PipeChat Digest #828 - Tuesday, May 4, 1999
 
Re: more on consoles, etc.
  by "Paul Opel" <popel@sover.net>
Re: Organ samples
  by "Matthew J. Baker" <poinsettia@netxn.com>
Re: Edward Elgar...
  by <RSiegel920@aol.com>
Fw: when is a pipe organ not a pipe organ
  by "VEAGUE" <dutchorgan@svs.net>
Re: 32's
  by <CHERCAPA@aol.com>
Fw: Thalben-Ball's Pagan. Vrtns.
  by "VEAGUE" <dutchorgan@svs.net>
Re: organist couples
  by "Dr. Darryl Miller" <organdok@safari.net>
Re: Thalben-Ball's Pagan. Vrtns.
  by "Jason McGuire" <jason@johannus-norcal.com>
when is a pipe organ not a pipe organ.....
  by "jon" <jonberts@swbell.net>
Re: when is a pipe organ not a pipe organ
  by "bruce cornely" <cremona84000@webtv.net>
Re: when is a pipe organ not a pipe organ
  by "bruce cornely" <cremona84000@webtv.net>
Re: just curious...........
  by "bruce cornely" <cremona84000@webtv.net>
Re: when is a pipe organ not a pipe organ
  by "bruce cornely" <cremona84000@webtv.net>
RE: when is a pipe organ not a pipe organ
  by "Dennis Goward" <dgoward@uswest.net>
utility of 32's, thunky stop action, etc.
  by "Bud/burgie" <budchris@earthlink.net>
Re: Fw: Thalben-Ball's Pagan. Vrtns.
  by "Mark Huth" <mhuth@rodgers.rain.com>
Re: Thalben-Ball's Pagan. Vrtns.
  by "bruce cornely" <cremona84000@webtv.net>
Re: 32's
  by "bruce cornely" <cremona84000@webtv.net>
Re: my point, for those who missed it (grin)
  by "bruce cornely" <cremona84000@webtv.net>
Re: more on consoles, etc.
  by "bruce cornely" <cremona84000@webtv.net>
Re: when is a pipe organ not a pipe organ
  by "Russell Greene" <russg@cyberspc.mb.ca>
Re: when is a pipe organ not a pipe organ.....
  by "bruce cornely" <cremona84000@webtv.net>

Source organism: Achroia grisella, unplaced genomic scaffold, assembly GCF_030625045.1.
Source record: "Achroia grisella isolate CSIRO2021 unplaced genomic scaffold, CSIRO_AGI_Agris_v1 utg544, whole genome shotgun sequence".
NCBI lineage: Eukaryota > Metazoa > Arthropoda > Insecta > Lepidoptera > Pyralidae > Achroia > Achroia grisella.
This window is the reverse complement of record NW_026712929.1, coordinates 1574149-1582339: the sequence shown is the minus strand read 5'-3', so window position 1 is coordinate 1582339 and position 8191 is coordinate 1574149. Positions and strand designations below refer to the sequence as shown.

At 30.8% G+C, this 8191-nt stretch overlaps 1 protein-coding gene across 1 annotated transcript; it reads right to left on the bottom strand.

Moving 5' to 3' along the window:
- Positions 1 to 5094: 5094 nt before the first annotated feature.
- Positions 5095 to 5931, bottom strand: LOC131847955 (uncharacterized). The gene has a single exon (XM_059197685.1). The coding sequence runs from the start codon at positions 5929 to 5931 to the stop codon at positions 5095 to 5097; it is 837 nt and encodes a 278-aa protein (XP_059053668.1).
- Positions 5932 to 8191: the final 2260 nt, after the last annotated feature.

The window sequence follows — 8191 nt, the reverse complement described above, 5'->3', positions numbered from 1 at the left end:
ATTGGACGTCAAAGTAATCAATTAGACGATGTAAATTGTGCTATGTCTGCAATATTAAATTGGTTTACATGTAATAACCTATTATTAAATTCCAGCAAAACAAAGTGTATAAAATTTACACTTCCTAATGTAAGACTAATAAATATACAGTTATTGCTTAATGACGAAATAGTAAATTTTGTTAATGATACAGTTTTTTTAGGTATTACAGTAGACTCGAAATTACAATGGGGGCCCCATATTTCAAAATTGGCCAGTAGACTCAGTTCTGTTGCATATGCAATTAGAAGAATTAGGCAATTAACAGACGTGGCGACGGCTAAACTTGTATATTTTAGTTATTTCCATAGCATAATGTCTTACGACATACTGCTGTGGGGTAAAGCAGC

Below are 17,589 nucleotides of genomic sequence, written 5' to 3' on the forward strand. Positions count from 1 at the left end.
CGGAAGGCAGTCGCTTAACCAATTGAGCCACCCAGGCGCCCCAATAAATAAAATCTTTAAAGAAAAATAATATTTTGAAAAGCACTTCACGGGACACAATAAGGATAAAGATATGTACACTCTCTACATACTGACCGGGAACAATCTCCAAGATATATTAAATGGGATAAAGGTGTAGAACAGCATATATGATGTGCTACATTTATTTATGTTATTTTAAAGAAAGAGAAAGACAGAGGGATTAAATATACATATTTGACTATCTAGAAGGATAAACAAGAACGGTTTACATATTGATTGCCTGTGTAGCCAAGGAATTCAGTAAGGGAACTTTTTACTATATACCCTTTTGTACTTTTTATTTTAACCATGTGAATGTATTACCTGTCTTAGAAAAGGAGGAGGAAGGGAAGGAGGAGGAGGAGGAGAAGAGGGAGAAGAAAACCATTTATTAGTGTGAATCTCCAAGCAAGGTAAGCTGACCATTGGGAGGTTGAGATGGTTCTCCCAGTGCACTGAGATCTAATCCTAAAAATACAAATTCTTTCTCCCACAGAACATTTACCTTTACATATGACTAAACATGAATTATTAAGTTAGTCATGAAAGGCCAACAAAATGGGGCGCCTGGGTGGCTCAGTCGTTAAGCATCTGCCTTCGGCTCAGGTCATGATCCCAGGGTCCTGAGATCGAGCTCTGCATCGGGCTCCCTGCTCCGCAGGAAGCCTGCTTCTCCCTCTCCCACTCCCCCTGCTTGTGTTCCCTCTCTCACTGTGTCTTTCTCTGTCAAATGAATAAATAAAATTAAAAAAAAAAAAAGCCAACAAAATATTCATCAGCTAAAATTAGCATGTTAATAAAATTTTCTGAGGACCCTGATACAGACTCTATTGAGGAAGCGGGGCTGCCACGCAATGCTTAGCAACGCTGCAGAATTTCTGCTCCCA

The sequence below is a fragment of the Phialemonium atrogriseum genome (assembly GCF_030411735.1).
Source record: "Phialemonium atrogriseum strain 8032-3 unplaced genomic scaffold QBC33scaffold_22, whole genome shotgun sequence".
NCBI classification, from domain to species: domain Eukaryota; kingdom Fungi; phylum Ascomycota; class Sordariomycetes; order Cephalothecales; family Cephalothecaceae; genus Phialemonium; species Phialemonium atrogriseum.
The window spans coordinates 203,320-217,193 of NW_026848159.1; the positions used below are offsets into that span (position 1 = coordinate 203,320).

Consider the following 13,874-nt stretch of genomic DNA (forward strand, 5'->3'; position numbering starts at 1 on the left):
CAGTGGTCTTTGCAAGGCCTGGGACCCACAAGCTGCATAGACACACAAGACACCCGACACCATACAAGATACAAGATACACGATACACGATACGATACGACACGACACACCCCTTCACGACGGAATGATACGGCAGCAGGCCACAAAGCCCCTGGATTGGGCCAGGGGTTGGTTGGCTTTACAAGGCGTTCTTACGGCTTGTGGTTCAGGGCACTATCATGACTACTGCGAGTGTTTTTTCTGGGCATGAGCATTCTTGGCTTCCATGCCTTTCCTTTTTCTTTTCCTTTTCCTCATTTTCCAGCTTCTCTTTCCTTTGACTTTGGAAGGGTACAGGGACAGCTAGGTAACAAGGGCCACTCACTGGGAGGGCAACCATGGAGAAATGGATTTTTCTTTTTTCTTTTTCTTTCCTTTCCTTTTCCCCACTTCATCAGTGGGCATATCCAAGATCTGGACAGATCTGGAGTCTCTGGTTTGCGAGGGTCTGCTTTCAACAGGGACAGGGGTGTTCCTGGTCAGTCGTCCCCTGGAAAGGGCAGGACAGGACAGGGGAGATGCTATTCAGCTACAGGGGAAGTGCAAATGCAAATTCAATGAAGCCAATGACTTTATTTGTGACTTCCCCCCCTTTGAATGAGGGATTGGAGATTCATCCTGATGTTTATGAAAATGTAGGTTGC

(back) Subject: Re: more on consoles, etc. From: Paul Opel <popel@sover.net> Date: Tue, 4 May 1999 05:55:46 -0400   I have problems with the couplers being on tabs above the manuals. I'm not extremely tall, but I have a long back and shortish legs and arms. I can't see the couplers without bending over when I sit at a console with the couplers above the manuals. When I took the AGO Service Playing Test, I had a manual shift for a hymn- starting on the Great, then RH on Swell, LH on Choir- except that the Choir and Positiv were both on the bottom manual, and I didn't have either one coupled on- oops! The music desk light completely blocked my view of the coupler row. On my Wix drawknob console, the intermanual couplers are on the stopjambs, in black, at the bottom of the stopknobs, and the intramanual couplers are at the top of the stopjambs, in white. A little unusual, but I'm used to it.   Paul   >I vote for Pedal - Swell on the left, Choir - Great on the right; >intermanual couplers above the Swell manual. > >For larger organs: Pedal - Swell - Bombarde on the left, Choir/Solo - >Positive - Great on the right; couplers above .... > >bruce cornely cremona84000@webtv.net > >If a dog will not come to you after he has looked you in the face, you >should go home and examine your conscience. --Woodrow Wilson > > >"Pipe Up and Be Heard!" >PipeChat: A discussion List for pipe/digital organs & related topics >HOMEPAGE : http://www.pipechat.org >List: mailto:pipechat@pipechat.org >Administration: mailto:admin@pipechat.org >Subscribe/Unsubscribe: mailto:requests@pipechat.org     http://www.sover.net/~popel